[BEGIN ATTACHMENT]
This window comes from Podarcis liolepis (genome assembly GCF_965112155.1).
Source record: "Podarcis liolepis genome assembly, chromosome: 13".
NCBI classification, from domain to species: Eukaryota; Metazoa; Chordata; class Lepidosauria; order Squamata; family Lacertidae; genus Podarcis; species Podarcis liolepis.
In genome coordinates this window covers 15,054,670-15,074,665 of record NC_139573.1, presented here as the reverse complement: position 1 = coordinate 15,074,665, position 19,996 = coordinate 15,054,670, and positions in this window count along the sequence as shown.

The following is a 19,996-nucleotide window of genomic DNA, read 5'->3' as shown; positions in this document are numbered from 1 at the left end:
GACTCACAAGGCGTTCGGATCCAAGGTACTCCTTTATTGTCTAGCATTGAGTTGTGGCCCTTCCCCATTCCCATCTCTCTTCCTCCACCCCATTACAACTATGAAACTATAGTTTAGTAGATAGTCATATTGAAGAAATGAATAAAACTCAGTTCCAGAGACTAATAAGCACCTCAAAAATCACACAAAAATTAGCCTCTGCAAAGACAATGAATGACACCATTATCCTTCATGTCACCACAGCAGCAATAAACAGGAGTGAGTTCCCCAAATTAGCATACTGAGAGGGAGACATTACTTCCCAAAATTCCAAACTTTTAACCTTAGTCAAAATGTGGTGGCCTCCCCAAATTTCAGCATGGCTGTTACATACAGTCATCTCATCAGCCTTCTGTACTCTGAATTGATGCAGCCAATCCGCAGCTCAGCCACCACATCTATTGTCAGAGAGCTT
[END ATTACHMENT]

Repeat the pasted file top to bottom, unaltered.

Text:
This window comes from Podarcis liolepis (genome assembly GCF_965112155.1).
Source record: "Podarcis liolepis genome assembly, chromosome: 13".
NCBI classification, from domain to species: Eukaryota; Metazoa; Chordata; class Lepidosauria; order Squamata; family Lacertidae; genus Podarcis; species Podarcis liolepis.
In genome coordinates this window covers 15,054,670-15,074,665 of record NC_139573.1, presented here as the reverse complement: position 1 = coordinate 15,074,665, position 19,996 = coordinate 15,054,670, and positions in this window count along the sequence as shown.

The following is a 19,996-nucleotide window of genomic DNA, read 5'->3' as shown; positions in this document are numbered from 1 at the left end:
GACTCACAAGGCGTTCGGATCCAAGGTACTCCTTTATTGTCTAGCATTGAGTTGTGGCCCTTCCCCATTCCCATCTCTCTTCCTCCACCCCATTACAACTATGAAACTATAGTTTAGTAGATAGTCATATTGAAGAAATGAATAAAACTCAGTTCCAGAGACTAATAAGCACCTCAAAAATCACACAAAAATTAGCCTCTGCAAAGACAATGAATGACACCATTATCCTTCATGTCACCACAGCAGCAATAAACAGGAGTGAGTTCCCCAAATTAGCATACTGAGAGGGAGACATTACTTCCCAAAATTCCAAACTTTTAACCTTAGTCAAAATGTGGTGGCCTCCCCAAATTTCAGCATGGCTGTTACATACAGTCATCTCATCAGCCTTCTGTACTCTGAATTGATGCAGCCAATCCGCAGCTCAGCCACCACATCTATTGTCAGAGAGCTT